There is a lot of confusion around the difference between an HSA and a FSA. HSA stands for Health Savings Account. FSA stands for Flexible Spending Account, or sometimes, Flexible Spending Arrangement. Both types of medical savings accounts are tax-advantaged ways to save and pay for various medical expenses, but there are some very big differences.
These accounts are very important for tax planning because otherwise, there is a very high threshold before you can deduct any medical expenses you might have. For many people, an HSA will be better than a Flexible Spending Account, but only if your health insurance plan qualifies.
What Is a Flexible Spending Account or FSA?
The FSA has been around longer, and so most people are more familiar with it. A flexible spending account is a benefit offered by your employer. You defer a certain amount of your paycheck into the FSA. Any funds contributed to an FSA are pre-tax contributions, just like a 401(k) contribution, which means you not only don’t pay taxes on that money, it doesn’t count as income for things like IRA contribution thresholds, or the child tax credit, or deducting student loan interest. That makes these contributions a very powerful tax management tool for people with higher incomes.
You can spend the money in your FSA on most medical expenses, including copays or deductibles, but not on the health insurance premiums themselves. (Your employer may offer a different benefit that allows you to pay for your health insurance premiums with pretax dollars.) Typically, you submit a form and receipts to whoever runs your FSA plan and they reimburse your for whatever expenses you may have.
One of the biggest limitations of a Flexible Spending Account, is that you must spend all of the money contributed to an FSA during a single year. Your employer may (but is not required to) offer an extra 12-month grace period, or let you carry over all funds to the next year. So, you need to carefully plan how much you want to contribute. You an contribute up to $2,750 per year, per employer into a Flexible Spending Account, or FSA. You don’t get to contribute more into an FSA if you are married filing jointly, unless both spouses have a health plan with an FSA. In that case each spouse can set up a full $2,750 contribution for each plan. You cannot set up a $5,500 contribution to one spouse’s health plan.
What Is a Health Savings Account or HSA?
A Health Savings Account, or HSA works a little differently. First, you have to qualify to open a HSA. The main qualification is that you have to have a High-Deductible Health Plan, or HDHP. That is, your insurance plan must be one that has a higher deductible than a “typical” plan as defined by the IRS. For 2021, the minimum annual deductible for yourself (the person who qualifies for the insurance) is $1,400. The minimum deducible for family members covered by the same plan is $2,800.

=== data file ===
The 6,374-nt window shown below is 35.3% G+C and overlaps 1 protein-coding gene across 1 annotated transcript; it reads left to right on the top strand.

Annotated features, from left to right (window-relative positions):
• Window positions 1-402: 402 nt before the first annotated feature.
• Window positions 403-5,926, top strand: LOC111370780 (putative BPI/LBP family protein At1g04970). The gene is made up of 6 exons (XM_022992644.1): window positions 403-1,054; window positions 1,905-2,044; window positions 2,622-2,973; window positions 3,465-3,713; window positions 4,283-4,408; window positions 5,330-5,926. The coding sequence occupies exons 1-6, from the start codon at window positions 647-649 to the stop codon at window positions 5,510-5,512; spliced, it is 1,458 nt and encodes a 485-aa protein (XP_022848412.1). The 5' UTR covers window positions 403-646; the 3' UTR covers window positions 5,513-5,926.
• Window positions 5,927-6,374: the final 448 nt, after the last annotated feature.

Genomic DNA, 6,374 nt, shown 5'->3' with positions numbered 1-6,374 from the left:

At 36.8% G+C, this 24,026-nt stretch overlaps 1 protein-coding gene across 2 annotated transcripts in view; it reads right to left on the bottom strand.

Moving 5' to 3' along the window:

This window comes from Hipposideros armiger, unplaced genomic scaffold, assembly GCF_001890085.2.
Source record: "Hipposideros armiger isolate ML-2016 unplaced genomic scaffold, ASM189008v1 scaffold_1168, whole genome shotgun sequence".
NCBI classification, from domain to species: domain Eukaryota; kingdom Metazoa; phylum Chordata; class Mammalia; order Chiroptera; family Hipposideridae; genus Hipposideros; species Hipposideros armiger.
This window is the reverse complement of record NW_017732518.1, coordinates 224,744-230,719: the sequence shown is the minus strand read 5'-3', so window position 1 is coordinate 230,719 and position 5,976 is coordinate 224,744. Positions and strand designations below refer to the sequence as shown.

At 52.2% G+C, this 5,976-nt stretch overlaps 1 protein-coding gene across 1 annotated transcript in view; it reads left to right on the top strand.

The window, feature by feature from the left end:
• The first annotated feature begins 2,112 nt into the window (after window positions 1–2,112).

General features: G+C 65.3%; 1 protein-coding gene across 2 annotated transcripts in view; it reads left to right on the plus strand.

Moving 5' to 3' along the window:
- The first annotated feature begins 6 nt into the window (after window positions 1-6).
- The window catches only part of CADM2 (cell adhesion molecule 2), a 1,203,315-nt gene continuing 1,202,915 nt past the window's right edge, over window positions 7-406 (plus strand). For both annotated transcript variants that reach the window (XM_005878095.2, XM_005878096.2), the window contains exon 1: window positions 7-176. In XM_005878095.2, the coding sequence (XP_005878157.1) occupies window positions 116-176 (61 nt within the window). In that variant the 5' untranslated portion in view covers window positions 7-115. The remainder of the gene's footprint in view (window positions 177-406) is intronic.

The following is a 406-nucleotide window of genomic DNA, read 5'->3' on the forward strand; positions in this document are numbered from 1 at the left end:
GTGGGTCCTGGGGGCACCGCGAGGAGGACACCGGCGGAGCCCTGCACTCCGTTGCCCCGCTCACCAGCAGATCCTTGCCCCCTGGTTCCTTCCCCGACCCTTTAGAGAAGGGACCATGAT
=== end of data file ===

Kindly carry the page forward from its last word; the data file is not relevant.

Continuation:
You open an HSA account on your own, although your employer may point you in the direction of an affiliated custodian. You own the money in the account, and you can take it with you, even if you leave your job. Also, the money in the account does not have to be spent in a single year. In fact, the whole point of an HSA is to build up money in the account to pay for your medical expenses, whenever they may occur.
Unlike a FSA, you can invest your FSA account funds in order to grow them over time. Obviously, this works best when you don’t have a lot of on-going medical expenses. In other words, if you are young and healthy and want to plan ahead, this is a great way to put aside some money for future medical expenses.
The maximum HSA contribution in 2021 is $3,600 if you have self-only coverage and up to $7,200 if you have family coverage. If you and your spouse both have qualifying coverage, then each spouse needs to have separate HSA account.
Source: IRS Publication 969
By Brian Nelson – Brian is a former Certified Financial Planner and financial advisor. He writes for the Finance Gourmet and other financial publications. The material provided on this website is for informational use only. Brian Nelson does not provide tax, investment, or financial services and advice. The above is not intended for financial or investment advice. ArcticLlama, LLC, FinanceGourmet.com, and Brian Nelson, assume no liability for any loss or damage resulting from one’s reliance on the material provided. Please also note that such material is not updated regularly and that some of the information may not therefore be current. Consult with your own financial professional when making decisions regarding your financial or investment options.
Brian Nelson is an expert on multiple myeloma via first-hand knowledge as a patient but is not a doctor. Brian was diagnosed with multiple myeloma in 2019. He has been living with it ever since. All information is for informational purposes only and is not medical advice. Check with your own doctor about your specific situation for medical advice.
1 thought on “What Is The Difference Between FSA and HSA?”